The RAID screening was immediately followed by a program called Men in Briefs which was not at all sordid. It was simply a program of six short films that were a real mix: Fallen Comrade (written and directed by James Valdez who won the award for best director) about two soldiers who fall in love during boot camp then one of them is killed; the hilarious El Nido Vacio (The Empty Nest) about a scatter-brained sex therapist who embarks on a mission to re-connect with her gay teenage son with the help of her housekeeper who is essentially a member of the family. This 24-minute movie is so wonderful that it should be made into a TV series; and the funny and sexy Performance Anxiety, a 15-minute short from writer-director Reid Waterer about two straight actors who rehearse for a movie’s upcoming gay love scenes. It was great to chat with Reid after the screening. We had met a few years ago at the festival when he had another memorable short, You Can’t Curry Love which I loved and can now be seen HERE. Anyway, also in the short program were Alone With Mr. Carter, My Night With Andrew Cunanan, and Why We Ride: The Story of AIDS/Life Cycle.

I took a dinner break then was joined by my friend Art Marroquin for the moving drama Elliot Loves written and directed by Terracino. It tells the story of Dominican-American Elliot Ayende at two stages of his life – as a nine-year-old sidekick to his single mom who is barely keeping it together – and as a 21-year-old looking for love in New York City. The movie has some laughs but it also is deeply moving and really gets you in your wounded inner-child.

SUNDAY: Got to The Center just in time to grab some of the brunch that was being held before the screening of the documentary Gay Latino: Los Angeles. Art joined me for this movie as well which is the story of three young men who open up their lives to filmmaker Jonathan Menendez. They seek to define what it means to be a gay Latino and each are very different from the other which makes for a very compelling film. I’ll share some of the Q&A in the coming days.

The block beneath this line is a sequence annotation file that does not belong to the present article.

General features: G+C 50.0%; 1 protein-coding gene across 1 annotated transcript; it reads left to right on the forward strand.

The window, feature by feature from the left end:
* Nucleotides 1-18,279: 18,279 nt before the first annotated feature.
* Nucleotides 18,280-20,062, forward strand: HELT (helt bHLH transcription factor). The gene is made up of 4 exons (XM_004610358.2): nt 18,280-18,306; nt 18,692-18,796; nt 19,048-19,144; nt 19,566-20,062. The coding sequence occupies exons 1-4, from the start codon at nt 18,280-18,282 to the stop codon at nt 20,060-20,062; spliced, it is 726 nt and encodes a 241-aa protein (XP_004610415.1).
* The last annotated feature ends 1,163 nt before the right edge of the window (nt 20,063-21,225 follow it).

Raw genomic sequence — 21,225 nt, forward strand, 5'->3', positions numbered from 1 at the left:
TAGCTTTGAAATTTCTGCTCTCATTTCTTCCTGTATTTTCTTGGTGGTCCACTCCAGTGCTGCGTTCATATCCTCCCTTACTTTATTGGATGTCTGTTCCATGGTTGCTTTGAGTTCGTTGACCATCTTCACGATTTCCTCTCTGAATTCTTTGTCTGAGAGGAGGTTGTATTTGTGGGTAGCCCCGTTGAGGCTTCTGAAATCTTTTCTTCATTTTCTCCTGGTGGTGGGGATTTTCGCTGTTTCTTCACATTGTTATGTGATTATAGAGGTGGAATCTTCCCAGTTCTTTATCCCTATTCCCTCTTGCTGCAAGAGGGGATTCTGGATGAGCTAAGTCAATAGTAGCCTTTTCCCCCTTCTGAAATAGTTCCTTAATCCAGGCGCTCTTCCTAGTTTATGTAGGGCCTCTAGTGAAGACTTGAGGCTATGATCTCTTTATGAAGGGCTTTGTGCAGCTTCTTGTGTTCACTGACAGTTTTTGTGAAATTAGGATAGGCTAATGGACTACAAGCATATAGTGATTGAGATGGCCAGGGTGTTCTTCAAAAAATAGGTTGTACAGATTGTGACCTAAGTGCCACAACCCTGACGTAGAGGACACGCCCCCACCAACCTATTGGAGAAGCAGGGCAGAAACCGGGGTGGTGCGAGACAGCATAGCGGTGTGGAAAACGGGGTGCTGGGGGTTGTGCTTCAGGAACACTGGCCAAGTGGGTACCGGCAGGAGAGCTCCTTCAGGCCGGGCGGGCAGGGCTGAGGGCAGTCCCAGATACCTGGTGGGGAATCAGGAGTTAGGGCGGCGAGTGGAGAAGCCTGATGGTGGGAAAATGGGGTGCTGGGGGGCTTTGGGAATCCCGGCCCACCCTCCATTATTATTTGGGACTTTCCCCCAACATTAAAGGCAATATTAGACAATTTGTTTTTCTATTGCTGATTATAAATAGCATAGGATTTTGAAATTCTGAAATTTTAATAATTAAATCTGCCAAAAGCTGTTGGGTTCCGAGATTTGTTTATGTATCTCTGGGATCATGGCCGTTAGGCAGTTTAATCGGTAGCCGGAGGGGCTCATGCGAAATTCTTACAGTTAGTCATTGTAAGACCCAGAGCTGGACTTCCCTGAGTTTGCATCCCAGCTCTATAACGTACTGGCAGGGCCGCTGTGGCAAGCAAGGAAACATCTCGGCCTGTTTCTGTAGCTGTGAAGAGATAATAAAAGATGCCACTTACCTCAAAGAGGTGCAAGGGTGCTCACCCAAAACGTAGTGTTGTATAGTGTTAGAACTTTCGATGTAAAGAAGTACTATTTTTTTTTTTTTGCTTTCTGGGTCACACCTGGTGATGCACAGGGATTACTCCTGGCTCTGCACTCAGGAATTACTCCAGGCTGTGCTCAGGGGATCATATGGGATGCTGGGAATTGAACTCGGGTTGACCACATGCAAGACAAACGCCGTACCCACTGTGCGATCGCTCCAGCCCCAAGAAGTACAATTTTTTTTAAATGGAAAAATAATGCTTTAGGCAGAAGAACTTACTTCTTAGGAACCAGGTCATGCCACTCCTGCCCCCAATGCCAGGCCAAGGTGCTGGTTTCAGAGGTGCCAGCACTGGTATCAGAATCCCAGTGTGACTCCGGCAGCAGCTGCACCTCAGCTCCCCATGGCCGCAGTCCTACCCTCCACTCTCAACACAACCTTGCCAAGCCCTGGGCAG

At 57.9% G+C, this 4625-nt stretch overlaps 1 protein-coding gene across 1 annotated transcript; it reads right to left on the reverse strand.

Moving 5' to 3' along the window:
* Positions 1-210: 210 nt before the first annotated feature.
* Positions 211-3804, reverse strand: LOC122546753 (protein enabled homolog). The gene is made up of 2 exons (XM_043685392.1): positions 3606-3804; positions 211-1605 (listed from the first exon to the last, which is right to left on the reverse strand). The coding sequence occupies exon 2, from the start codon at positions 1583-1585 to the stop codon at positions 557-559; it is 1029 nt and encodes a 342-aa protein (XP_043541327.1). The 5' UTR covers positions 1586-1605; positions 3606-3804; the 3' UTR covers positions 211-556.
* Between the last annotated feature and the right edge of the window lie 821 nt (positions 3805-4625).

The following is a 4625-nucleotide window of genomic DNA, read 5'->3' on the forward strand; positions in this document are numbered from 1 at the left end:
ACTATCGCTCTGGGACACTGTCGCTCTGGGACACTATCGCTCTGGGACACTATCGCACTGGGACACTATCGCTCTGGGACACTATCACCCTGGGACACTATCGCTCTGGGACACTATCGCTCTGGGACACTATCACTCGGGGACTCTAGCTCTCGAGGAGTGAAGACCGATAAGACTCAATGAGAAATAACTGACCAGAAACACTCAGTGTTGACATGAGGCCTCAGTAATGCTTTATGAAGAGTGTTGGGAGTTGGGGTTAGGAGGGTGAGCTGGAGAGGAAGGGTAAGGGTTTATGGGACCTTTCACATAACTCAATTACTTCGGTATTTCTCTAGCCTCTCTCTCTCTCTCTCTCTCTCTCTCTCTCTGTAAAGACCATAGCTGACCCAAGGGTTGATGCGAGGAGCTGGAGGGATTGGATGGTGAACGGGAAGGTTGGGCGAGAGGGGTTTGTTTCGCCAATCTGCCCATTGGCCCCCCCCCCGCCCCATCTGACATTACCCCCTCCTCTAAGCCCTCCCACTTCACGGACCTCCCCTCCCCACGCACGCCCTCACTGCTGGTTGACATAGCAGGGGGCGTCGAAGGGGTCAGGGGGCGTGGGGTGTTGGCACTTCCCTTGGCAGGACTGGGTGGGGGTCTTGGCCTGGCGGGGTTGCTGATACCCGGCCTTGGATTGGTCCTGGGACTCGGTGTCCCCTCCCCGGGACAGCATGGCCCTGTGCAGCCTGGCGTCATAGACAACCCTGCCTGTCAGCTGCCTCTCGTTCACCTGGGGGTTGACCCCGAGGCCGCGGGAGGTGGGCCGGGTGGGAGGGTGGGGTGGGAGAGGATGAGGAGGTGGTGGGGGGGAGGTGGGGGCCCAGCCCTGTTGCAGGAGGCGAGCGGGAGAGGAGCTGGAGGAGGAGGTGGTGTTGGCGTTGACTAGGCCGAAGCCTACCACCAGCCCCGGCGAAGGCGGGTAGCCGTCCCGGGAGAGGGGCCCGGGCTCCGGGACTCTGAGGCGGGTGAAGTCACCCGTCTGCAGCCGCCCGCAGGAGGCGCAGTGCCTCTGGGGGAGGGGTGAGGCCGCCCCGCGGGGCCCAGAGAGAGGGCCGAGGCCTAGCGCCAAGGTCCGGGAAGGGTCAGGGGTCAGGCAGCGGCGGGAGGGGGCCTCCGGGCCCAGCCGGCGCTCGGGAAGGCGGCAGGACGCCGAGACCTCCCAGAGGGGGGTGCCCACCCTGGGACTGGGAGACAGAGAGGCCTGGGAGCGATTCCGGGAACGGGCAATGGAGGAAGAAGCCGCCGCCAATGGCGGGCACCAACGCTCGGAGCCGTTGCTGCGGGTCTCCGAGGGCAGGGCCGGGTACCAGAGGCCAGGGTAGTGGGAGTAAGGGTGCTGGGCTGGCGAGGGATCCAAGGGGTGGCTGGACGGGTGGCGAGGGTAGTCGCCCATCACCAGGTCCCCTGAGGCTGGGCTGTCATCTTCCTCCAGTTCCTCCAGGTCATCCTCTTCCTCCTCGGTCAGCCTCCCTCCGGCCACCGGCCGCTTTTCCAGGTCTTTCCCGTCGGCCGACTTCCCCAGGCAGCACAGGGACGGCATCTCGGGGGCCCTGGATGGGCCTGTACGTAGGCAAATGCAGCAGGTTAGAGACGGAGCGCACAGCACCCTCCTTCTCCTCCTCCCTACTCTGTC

Barely had time to have a quick cup of coffee with Art before I had to return to the theater to catch the documentary I Stand Corrected, the true story of jazz base virtuoso Jennifer Leitham, formerly known as John Leitham who risked everything when she transitioned publicly during the height of her career. Leitham is so compelling and articulate which really makes the film – and she’s happy. I love that she’s happy and that shows. Even when she was John she was happy when she was performing with the late Mel Torme and Doc Severinson who is interviewed in the film. What makes the film unique is that it places at the center Leitham’s music career and how her transition impacted that. I loved this movie and was not surprised when director Andrea Meyerson was awarded with the best documentary prize.

I had seen the rest of Sunday’s line-up, Morgan (winner of best screenplay) and I Do (winner of best feature!), at Outfest so headed back to LA before dinner feeling very satisfied with a wonderful weekend of moviegoing in Long Beach.

Can’t wait until next year.

Full List of Award winners:
Best Picture – Feature Film ($10,000 prize from Greenhouse Studios: I Do
Best Director – Feature Film: Aurora Guerrero for Mosquita Y Mari
Best Screenplay – Feature Film: Terracino for Elliot Loves
Best Documentary: I Stand Corrected
Best Short Film ($5,000 prize from Greenhouse Studios): Polaroid Girl
Best Director – Short Film: TIE: Bob Pondillo for The Miracles of Honeybee Hill and James Valdez for Fallen Comrade

FILE UNDER: Awards, Film Festivals